Newly released documents from a Seattle Public Utilities (SPU) study say a catastrophic earthquake would devastate Seattle's water system partly by knocking out reservoirs, pump stations, elevated tanks and standpipes in various neighborhoods.
Newly released documents from a Seattle Public Utilities (SPU) study say a catastrophic earthquake would devastate Seattle’s water system partly by knocking out reservoirs, pump stations, elevated tanks and standpipes in various neighborhoods.
As many as four reservoirs, eight pump stations, two elevated tanks and three standpipes would be rendered nonfunctional, according to a section of the study SPU previously had kept under wraps.
Seismic upgrades to the at-risk facilities are among $850 million in projects recommended by the SPU study through 2075.
The determination that SPU’s Eastside, Magnolia, Riverton Heights and View Ridge reservoirs would be knocked out by a magnitude 7 Seattle Fault earthquake was not included in a 13-page summary that until Friday was the only section of the study released to the public.
Nor was the determination that the Riverton Heights, View Ridge and Volunteer reservoirs would be rendered nonfunctional by a magnitude 9 Cascadia Subduction Zone quake included in the summary.
The 722-page study cost SPU $900,000 and took more than three years to complete. But the utility initially kept the entire study other than the summary private, including the table of contents, saying some sections contained information about vulnerable points in the water system and citing a U.S. Department of Homeland Security “Protected Critical Infrastructure Information” designation.
The utility had sought the designation to ensure the study would be “not subject to public disclosure,” according to an email to Homeland Security from SPU’s water-system seismic program manager.
That approach raised concerns, with former Washington Emergency Management director Jim Mullen calling the secrecy unnecessary.
Other utilities, including the Los Angeles Department of Water and Power and Oakland’s East Bay Municipal Utility District, had taken a more transparent approach with earthquake studies, making most information public and only withholding sensitive sections.
SPU now has posted six of the study’s eight sections online, along with references and appendices, citing the Homeland Security designation in continuing to withhold two sections on vulnerabilities at individual facilities.
The utility values transparency and didn’t intend to be secretive, water-planning director Alex Chen said in an email Friday.
“We sought protection of security sensitive information that terrorists could use to do maximum harm,” Chen said.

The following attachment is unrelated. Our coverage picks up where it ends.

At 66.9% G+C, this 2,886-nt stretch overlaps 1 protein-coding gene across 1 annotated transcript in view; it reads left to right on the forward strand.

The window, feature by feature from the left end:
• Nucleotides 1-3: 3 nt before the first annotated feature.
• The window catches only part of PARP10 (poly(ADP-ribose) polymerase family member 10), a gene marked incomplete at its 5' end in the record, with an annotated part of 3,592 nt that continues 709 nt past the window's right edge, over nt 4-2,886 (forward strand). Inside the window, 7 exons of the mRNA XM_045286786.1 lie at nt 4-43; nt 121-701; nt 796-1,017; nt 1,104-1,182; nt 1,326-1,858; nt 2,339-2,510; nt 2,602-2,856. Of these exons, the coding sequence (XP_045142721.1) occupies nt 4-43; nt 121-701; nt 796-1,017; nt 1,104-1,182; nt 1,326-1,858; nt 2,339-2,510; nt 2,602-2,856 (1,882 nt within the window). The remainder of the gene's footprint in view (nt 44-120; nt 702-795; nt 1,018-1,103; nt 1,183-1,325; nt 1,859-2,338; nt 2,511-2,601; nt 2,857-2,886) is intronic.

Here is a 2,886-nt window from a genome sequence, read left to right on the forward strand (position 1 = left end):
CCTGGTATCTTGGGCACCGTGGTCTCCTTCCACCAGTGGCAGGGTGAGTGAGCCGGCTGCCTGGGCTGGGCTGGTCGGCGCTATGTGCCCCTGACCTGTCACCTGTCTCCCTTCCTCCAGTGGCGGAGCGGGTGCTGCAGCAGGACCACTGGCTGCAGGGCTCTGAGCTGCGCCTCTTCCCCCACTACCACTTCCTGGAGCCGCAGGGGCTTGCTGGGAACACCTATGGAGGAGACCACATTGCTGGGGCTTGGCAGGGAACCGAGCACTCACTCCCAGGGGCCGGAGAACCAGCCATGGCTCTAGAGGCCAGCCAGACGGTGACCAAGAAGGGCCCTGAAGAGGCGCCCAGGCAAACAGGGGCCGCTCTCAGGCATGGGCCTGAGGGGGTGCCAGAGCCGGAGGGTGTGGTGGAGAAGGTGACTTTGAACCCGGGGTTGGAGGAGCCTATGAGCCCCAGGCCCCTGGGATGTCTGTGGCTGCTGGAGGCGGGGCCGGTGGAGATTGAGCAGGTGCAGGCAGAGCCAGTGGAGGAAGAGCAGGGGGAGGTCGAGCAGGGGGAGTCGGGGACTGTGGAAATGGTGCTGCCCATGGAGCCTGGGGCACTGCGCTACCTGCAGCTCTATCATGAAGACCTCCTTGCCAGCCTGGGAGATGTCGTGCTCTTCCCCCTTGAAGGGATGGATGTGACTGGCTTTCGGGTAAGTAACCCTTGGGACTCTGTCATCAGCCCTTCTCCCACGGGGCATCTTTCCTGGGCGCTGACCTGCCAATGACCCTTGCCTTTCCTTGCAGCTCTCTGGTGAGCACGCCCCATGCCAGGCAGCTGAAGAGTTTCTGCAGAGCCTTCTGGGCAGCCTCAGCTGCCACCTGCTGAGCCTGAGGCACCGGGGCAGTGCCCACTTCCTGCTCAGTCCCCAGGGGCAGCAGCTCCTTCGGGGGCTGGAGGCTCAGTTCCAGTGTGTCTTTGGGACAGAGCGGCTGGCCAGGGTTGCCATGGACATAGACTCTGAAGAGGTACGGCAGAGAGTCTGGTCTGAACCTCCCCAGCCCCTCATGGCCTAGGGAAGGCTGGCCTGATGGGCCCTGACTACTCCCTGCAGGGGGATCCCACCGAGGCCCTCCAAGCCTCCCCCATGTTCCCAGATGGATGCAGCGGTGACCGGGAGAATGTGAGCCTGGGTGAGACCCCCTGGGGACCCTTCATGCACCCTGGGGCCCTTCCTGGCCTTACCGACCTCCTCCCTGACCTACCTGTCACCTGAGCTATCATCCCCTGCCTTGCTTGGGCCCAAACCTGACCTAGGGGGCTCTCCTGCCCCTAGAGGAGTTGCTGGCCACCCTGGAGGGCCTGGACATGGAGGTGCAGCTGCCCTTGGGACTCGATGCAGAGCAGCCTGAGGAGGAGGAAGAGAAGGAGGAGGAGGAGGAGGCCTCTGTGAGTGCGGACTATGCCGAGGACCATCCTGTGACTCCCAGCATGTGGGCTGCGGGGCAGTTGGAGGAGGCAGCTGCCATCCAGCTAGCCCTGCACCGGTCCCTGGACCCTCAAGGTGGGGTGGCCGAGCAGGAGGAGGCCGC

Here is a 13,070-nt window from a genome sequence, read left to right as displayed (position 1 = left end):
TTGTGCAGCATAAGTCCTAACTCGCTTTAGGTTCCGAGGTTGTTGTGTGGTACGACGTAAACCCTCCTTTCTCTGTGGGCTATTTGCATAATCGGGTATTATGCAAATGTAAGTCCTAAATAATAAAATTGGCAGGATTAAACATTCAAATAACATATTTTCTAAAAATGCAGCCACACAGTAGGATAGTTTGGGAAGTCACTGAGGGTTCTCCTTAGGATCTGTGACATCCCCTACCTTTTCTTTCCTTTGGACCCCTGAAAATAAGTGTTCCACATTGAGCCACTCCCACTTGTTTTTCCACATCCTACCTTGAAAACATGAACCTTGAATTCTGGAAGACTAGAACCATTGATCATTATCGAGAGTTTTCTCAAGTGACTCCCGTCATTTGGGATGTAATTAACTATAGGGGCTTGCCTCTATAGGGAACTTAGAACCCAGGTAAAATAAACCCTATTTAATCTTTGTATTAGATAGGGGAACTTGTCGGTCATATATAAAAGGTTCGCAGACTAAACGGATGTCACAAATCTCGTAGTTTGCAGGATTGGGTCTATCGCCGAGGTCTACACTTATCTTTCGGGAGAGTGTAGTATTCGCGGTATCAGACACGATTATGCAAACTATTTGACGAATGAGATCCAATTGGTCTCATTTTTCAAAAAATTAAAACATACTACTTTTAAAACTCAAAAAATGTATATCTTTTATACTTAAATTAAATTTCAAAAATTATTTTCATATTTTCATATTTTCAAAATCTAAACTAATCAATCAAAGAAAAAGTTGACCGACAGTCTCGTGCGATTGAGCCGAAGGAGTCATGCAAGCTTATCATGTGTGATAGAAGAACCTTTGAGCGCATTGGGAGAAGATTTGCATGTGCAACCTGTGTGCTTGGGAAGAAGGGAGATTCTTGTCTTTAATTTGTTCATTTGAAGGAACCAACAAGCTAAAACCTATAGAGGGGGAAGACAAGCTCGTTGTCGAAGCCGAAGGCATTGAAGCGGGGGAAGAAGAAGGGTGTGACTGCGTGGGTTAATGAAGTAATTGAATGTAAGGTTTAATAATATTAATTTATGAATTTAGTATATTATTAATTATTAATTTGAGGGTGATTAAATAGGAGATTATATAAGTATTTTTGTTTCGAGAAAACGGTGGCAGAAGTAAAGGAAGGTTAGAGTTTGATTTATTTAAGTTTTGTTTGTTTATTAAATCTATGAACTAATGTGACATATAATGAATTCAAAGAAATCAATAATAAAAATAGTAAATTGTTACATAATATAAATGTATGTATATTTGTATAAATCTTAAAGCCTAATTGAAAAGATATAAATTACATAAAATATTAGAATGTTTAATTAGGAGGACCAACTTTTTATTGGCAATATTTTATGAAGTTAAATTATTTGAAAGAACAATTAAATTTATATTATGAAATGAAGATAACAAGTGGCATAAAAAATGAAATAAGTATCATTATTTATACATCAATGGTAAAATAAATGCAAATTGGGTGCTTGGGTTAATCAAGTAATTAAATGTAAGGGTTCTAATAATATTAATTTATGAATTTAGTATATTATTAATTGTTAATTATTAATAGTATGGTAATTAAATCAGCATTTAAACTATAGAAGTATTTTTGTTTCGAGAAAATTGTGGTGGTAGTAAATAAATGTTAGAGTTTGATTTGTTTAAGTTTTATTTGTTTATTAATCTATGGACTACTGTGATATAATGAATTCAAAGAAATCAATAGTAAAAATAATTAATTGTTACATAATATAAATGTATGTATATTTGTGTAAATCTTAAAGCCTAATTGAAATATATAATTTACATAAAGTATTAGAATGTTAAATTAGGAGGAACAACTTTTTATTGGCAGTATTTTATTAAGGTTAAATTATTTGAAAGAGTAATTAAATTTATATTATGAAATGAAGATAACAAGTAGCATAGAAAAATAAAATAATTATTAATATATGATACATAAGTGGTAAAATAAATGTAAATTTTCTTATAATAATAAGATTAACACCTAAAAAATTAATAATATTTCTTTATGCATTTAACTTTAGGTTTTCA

After questions from The Seattle Times, SPU went back to Homeland Security and asked for clearance to release most of the study.
Besides naming reservoirs and pump stations that would be knocked out, a newly released documents include a map showing where the water system would have more and less pressure immediately after such a quake.
For example, the map shows that many system nodes on Capitol Hill and in the Central District would have zero pressure, while many nodes in South Lake Union, Sodo and Georgetown would at that point retain pressure, with 60 to 100 pounds per square inch.
Chen described the map as a conservative representation (assuming transportation disruptions for SPU staff, for instance) and said actual pressure loss across neighborhoods would depend partly on the particular nature and location of an earthquake.
In general, neighborhoods with higher elevations would likely to lose pressure first, because neighborhoods with lower elevations tend to be served by larger reservoirs that would take longer to drain out.
“Water leaks from high points to low points,” Chen said.
The entire city would lose all water pressure within 24 hours, with water draining out of breaks and leaks, and SPU would need at least two months to entirely restore service, according to the study.
The distribution pipes that carry water within the city would see 1,400 to 2,000 breaks, according to another newly released section of the study. Repair crews would be expected to work 12-hour shifts, completing one repair per shift. An estimated 15 crews now could be put to work within three days and 30 crews within a week.
In making repairs, the utility would prioritize hospitals first, homes second and economic zones third, according to the study.
Repairing the transmission pipes that bring water from SPU’s mountain reservoirs would take much longer. Leak repairs would take three to seven days, and break repairs five to 10 days.
Transmission-pipe leaks and breaks under rivers could take six months to a year to fix. SPU probably would not use crews from other areas to help repair the transmission pipes because those crews might not have experience dealing with such large pipes.
Staff reporter Sandi Doughton contributed to this story.